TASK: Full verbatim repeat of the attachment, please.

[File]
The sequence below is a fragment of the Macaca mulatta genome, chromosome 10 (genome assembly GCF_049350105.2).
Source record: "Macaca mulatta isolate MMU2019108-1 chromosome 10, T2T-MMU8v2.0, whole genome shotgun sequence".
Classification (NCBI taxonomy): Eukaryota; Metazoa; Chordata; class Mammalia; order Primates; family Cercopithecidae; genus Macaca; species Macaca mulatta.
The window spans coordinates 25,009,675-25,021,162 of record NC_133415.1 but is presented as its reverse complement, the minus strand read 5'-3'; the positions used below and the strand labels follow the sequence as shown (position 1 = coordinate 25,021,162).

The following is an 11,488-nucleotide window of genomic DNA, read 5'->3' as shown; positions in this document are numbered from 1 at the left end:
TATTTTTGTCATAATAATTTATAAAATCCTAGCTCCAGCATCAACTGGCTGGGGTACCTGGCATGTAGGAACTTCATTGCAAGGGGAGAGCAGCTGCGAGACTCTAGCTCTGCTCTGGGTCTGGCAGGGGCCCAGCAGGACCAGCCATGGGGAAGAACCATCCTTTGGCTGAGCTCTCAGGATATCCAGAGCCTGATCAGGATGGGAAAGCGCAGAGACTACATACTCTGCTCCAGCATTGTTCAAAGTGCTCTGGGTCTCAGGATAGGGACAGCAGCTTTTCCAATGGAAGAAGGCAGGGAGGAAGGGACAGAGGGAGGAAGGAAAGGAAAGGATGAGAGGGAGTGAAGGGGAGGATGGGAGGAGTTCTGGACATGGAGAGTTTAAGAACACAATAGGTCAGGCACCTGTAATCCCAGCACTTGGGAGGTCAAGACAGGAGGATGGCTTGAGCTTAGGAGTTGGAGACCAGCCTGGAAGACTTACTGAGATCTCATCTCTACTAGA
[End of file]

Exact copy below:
The sequence below is a fragment of the Macaca mulatta genome, chromosome 10 (genome assembly GCF_049350105.2).
Source record: "Macaca mulatta isolate MMU2019108-1 chromosome 10, T2T-MMU8v2.0, whole genome shotgun sequence".
Classification (NCBI taxonomy): Eukaryota; Metazoa; Chordata; class Mammalia; order Primates; family Cercopithecidae; genus Macaca; species Macaca mulatta.
The window spans coordinates 25,009,675-25,021,162 of record NC_133415.1 but is presented as its reverse complement, the minus strand read 5'-3'; the positions used below and the strand labels follow the sequence as shown (position 1 = coordinate 25,021,162).

The following is an 11,488-nucleotide window of genomic DNA, read 5'->3' as shown; positions in this document are numbered from 1 at the left end:
TATTTTTGTCATAATAATTTATAAAATCCTAGCTCCAGCATCAACTGGCTGGGGTACCTGGCATGTAGGAACTTCATTGCAAGGGGAGAGCAGCTGCGAGACTCTAGCTCTGCTCTGGGTCTGGCAGGGGCCCAGCAGGACCAGCCATGGGGAAGAACCATCCTTTGGCTGAGCTCTCAGGATATCCAGAGCCTGATCAGGATGGGAAAGCGCAGAGACTACATACTCTGCTCCAGCATTGTTCAAAGTGCTCTGGGTCTCAGGATAGGGACAGCAGCTTTTCCAATGGAAGAAGGCAGGGAGGAAGGGACAGAGGGAGGAAGGAAAGGAAAGGATGAGAGGGAGTGAAGGGGAGGATGGGAGGAGTTCTGGACATGGAGAGTTTAAGAACACAATAGGTCAGGCACCTGTAATCCCAGCACTTGGGAGGTCAAGACAGGAGGATGGCTTGAGCTTAGGAGTTGGAGACCAGCCTGGAAGACTTACTGAGATCTCATCTCTACTAGA